The idea of “safe harbour” began as a nautical concept, referring to a place of safety for seafaring vessels during wartime or storms. It is neither a departure point nor a destination, but a sheltered waypoint. It’s a concept that has been extended, over time, to refer in general to places that offer protection or refuge.
It also makes for a powerful theme, as illustrated by two new novels for young readers.
In the aptly titled Safe Harbour, Bracebridge, Ontario, writer Christina Kilbourne follows 14-year-old Harbour Mandrayke, who, as the novel opens, is living in a Toronto ravine. She is quick to clarify that she is not homeless: she is waiting on the arrival of her father, who is travelling up from Florida on the Starlight, the sailboat on which they have lived since the death of Harbour’s mother years before. When he fails to arrive as planned and her credit card stops working, Harbour is forced to confront the uncertainty of what has happened to her father and the unforgiving nature of a Toronto winter. (How she ended up there, alone, and what has happened to her father, are among the many mysteries which enliven the novel.)
Her friendship with Lise, a girl living in a teen shelter, provides Harbour something of a refuge, but it’s only temporary. As the novel unfolds, the secrets of Harbour’s past, the nature of her relationship with her father, and her tenuous hopes for the future are gradually revealed, to devastating effect.
Safe Harbour is beautifully constructed and written. Each revelation arises naturally and effortlessly, and Harbour’s voice feels realistic. Kilbourne doesn’t flinch from the realities of teenage girls living on the streets: Harbour and Lise face predators (animal and human), harsh weather, illness, substance abuse (a scene where two characters drink hand sanitizer mixed with Gatorade is treated with a terrifying banality), and the difficulties of merely making it from one day to the next. All told, it’s a dramatic coming-of-age story about reconciling the dark secrets of the past and facing an uncertain future.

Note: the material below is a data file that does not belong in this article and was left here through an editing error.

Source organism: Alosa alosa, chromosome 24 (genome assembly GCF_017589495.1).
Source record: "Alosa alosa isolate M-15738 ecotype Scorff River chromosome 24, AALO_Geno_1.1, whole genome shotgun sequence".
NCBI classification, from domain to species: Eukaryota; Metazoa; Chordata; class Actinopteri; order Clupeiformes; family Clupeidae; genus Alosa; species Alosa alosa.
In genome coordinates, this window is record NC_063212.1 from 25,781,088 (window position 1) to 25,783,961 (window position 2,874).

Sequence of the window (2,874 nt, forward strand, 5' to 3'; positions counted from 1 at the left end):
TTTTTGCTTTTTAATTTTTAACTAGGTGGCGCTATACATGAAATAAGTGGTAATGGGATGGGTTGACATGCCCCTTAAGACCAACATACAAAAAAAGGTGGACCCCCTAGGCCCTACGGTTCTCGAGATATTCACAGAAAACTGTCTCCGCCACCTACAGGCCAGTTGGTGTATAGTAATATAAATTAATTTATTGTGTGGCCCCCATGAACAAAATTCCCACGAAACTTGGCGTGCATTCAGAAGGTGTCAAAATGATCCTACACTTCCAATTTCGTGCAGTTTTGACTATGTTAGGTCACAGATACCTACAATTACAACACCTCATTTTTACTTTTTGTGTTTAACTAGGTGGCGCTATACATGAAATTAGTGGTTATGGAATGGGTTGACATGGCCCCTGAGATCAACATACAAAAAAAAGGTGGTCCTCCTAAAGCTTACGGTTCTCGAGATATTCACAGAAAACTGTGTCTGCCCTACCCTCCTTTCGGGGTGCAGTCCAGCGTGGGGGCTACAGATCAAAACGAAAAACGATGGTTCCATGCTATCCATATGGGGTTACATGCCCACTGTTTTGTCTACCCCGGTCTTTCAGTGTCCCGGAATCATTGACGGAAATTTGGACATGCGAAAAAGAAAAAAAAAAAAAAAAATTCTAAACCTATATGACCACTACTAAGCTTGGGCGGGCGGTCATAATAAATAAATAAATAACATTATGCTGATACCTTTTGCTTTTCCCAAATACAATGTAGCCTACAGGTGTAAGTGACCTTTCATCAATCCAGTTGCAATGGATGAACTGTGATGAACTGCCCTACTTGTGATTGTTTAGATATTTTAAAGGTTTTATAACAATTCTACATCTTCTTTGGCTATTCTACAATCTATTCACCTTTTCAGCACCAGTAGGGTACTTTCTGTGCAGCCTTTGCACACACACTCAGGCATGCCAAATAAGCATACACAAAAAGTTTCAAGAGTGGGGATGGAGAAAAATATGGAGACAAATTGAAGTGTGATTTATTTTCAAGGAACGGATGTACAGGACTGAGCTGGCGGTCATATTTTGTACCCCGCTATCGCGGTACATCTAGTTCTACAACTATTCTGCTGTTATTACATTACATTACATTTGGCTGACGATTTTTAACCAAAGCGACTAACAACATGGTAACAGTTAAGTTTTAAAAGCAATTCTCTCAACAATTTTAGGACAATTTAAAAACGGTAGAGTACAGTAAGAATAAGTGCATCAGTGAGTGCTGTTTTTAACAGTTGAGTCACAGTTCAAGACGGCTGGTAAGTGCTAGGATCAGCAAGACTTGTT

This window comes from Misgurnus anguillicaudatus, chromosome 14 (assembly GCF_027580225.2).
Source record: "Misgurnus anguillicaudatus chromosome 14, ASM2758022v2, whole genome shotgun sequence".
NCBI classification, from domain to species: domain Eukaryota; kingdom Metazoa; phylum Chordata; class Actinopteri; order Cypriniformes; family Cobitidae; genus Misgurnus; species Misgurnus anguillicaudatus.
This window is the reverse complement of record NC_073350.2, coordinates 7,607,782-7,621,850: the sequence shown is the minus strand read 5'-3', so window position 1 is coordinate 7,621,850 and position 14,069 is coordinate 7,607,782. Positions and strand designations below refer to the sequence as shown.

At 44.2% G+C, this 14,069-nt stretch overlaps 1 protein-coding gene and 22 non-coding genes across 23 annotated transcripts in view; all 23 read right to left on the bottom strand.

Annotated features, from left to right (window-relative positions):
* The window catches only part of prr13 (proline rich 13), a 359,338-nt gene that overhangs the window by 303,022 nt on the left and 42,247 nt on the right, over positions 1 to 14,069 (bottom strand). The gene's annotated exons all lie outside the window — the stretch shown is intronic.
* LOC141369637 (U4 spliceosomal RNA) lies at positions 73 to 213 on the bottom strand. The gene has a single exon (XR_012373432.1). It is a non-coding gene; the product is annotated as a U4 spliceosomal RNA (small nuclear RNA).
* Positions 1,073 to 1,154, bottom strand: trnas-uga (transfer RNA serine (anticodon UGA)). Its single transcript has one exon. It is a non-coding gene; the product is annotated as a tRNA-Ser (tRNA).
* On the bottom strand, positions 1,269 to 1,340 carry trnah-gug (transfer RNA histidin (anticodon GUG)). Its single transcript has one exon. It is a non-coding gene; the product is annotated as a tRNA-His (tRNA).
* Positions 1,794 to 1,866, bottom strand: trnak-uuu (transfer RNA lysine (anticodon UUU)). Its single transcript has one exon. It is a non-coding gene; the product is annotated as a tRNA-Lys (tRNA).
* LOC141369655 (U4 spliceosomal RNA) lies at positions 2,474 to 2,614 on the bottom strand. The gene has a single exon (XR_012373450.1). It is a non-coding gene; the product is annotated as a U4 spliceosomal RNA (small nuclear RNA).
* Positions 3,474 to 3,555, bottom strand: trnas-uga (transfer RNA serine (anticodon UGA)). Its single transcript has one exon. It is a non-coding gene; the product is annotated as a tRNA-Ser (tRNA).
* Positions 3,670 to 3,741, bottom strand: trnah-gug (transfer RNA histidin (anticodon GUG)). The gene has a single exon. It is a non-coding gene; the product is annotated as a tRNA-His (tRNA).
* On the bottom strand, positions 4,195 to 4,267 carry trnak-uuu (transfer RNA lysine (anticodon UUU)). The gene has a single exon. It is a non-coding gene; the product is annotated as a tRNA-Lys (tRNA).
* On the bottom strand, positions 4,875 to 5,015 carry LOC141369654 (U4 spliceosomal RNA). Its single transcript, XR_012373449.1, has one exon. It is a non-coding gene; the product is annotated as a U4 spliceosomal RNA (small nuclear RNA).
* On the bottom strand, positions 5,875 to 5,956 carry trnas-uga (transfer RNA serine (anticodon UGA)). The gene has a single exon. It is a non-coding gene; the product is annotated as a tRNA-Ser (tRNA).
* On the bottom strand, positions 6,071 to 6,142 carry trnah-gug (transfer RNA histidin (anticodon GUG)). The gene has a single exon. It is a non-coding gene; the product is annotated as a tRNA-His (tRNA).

On the Edge, the debut novel from Merrickville, Ontario, writer Lesley Strutt, is more ambitious but ultimately less successful.
Orphaned at age five, Emma Visser has lived with her repressive, controlling aunt and uncle for nearly a decade. The only joy in her life is spending time with Jess, an elderly woman who teaches Emma to sail. After Jess dies, secrets from the past are revealed, including the fact that Emma’s mother may be alive and living in the Bahamas. The teen protagonist sets a course from Kingston, Ontario, to the Caribbean – and sails away on Jess’s boat, the Edge.
Strutt weaves a mystery and thriller around the dangers of Emma’s journey. It’s not just storms and fog that plague her but a very real sense that someone is following her, leaving notes on her boat whenever she goes ashore.
Unfortunately, the breezy, exclamation-heavy tone of On the Edge barely allows the suspense to register. Emma’s frequent troubles – running aground, almost getting crushed by a freighter, and so on – are handled so fleetingly that there is little opportunity for the reader to register the extent of her peril. There’s both an overwrought and a metronomic quality to the book: rather than building and developing, On the Edge comes to feel like merely a series of events, none more significant than the other. The same is true for the central mystery: because everything is presented in such a perfunctory manner, the reader never has a chance to reflect on the significance of what is going on. There is potential in the solo-seafaring premise of On the Edge but, ultimately, it fails to stay afloat.